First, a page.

As ACC points out, birth and adoptive parents share many of the same issues when adding a child to their family:
Issues Unique to Adoption
Though the vast majority of core issues are the same for new birth and adoptive parents, distinct differences remain:
The Case for Equal Leave/BenefitsStatements and policies that set adoptive families and their children apart from all other families and children fly in the face of efforts to make children who were adopted feel that they are fully vested members of a real family. Unequal treatment reinforces the unfortunate perception that adoptive families are somehow less valued or valid than other families.
As Jennifer Smart—now project coordinator for a study at Queen's University—argues, "Governments who give out privileges to some families while not extending the same to other families are creating social injustice."
Ultimately, of course, vulnerable children are the victims of the injustice. Cindy Haftner, who sits on ACC's board and is executive director of the Adoption Support Centre of Saskatchewan, states that the government is not equitably safeguarding the best interests of all its children. "It is in every child's best interest," she emphasizes, "to get the best start possible in a new family."
Michael Grand, an adoption researcher and graduate psychology professor at Guelph University in Ontario, notes that it would cost the government very little to give adoptive families an extra 15 weeks of leave. In the population at large, relatively few families adopt. And in leveling the leave, he asserts, the government would endorse "public recognition of the legitimacy of the [adoptive] family form."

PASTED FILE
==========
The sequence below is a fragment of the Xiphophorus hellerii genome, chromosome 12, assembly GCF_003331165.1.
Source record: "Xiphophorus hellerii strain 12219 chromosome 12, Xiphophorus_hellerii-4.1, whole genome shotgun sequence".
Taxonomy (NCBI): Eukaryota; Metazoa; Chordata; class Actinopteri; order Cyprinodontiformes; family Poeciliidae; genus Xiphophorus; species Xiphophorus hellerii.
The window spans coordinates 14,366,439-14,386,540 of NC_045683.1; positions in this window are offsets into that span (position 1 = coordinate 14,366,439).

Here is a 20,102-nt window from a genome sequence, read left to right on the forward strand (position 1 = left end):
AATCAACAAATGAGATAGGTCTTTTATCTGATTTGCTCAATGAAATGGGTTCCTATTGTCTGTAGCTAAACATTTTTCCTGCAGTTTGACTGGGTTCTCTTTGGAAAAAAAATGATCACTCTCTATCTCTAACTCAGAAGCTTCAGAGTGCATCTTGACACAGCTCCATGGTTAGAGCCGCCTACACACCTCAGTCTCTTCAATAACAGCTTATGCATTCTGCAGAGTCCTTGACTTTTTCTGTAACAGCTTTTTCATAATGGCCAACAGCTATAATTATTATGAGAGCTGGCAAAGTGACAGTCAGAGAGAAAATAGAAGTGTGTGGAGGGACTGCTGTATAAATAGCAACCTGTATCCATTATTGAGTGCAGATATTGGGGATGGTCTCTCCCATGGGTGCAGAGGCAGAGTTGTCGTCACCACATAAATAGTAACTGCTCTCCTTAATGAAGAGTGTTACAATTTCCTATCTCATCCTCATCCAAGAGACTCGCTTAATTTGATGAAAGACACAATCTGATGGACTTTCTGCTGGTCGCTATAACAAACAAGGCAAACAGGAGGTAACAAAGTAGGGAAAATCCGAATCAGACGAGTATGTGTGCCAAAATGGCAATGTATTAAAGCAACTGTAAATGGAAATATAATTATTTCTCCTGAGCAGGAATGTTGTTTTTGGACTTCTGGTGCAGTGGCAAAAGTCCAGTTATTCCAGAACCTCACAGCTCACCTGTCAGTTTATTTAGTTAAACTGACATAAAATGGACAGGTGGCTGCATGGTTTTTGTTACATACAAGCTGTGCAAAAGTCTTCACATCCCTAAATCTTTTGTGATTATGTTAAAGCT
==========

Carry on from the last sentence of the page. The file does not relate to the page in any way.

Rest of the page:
Backed by NACAC, ACC, and adoptive families throughout Canada, an equitable leave program that entitles birth and adoptive families to the same amount of leave and benefits seems only fair. Sadly, as Grand explains, it is not quite that simple. If adoptive parents—who, like birth fathers, cannot claim maternity leave—are granted additional time off, birth fathers may again cry foul. The prospect of subsuming maternity leave into a more generic family leave policy could also upset some advocates.
To effectively promote leave equality, we must refocus citizens' and lawmakers' attention on Canada's children—those born and adopted into the nation's families. Do they not deserve to begin life with a new family on equal footing? Adoptive families are not asking for more leave than birth families receive, or angling for an unfair advantage. At the end of the day, they simply want the government to provide the best possible leave and benefit package for all families, regardless of how they elect to grow.
Diane Riggs is editor of Adoptalk, quarterly newsletter of the North American Council on Adoptable Children in St. Paul MN.
©2008 North American Council on Adoptable Children
First published as "Adoptive Parents in Canada Fight to Equalize Family Leave for All" in the Fall 2008 Adoptalk.
Published at Family Helper, www.familyhelper.net, on Jan. 12, 2009. Jennifer Smart's account of founding AFTER appeared in Adoption Helper, July 1996. In 1997 she received an Ontario Adoption Award from the Adoption Council of Ontario for her work on behalf of adoption causes. She edited Post-adoption Helper, nos. 1 to 9.
For more on Canadian leave benefits, see Fight Workplace Bias Against Adoptive Parents.
For more on post-adoption depression, see Post-adoption Depression: From the Heart of an Adoptive Mother.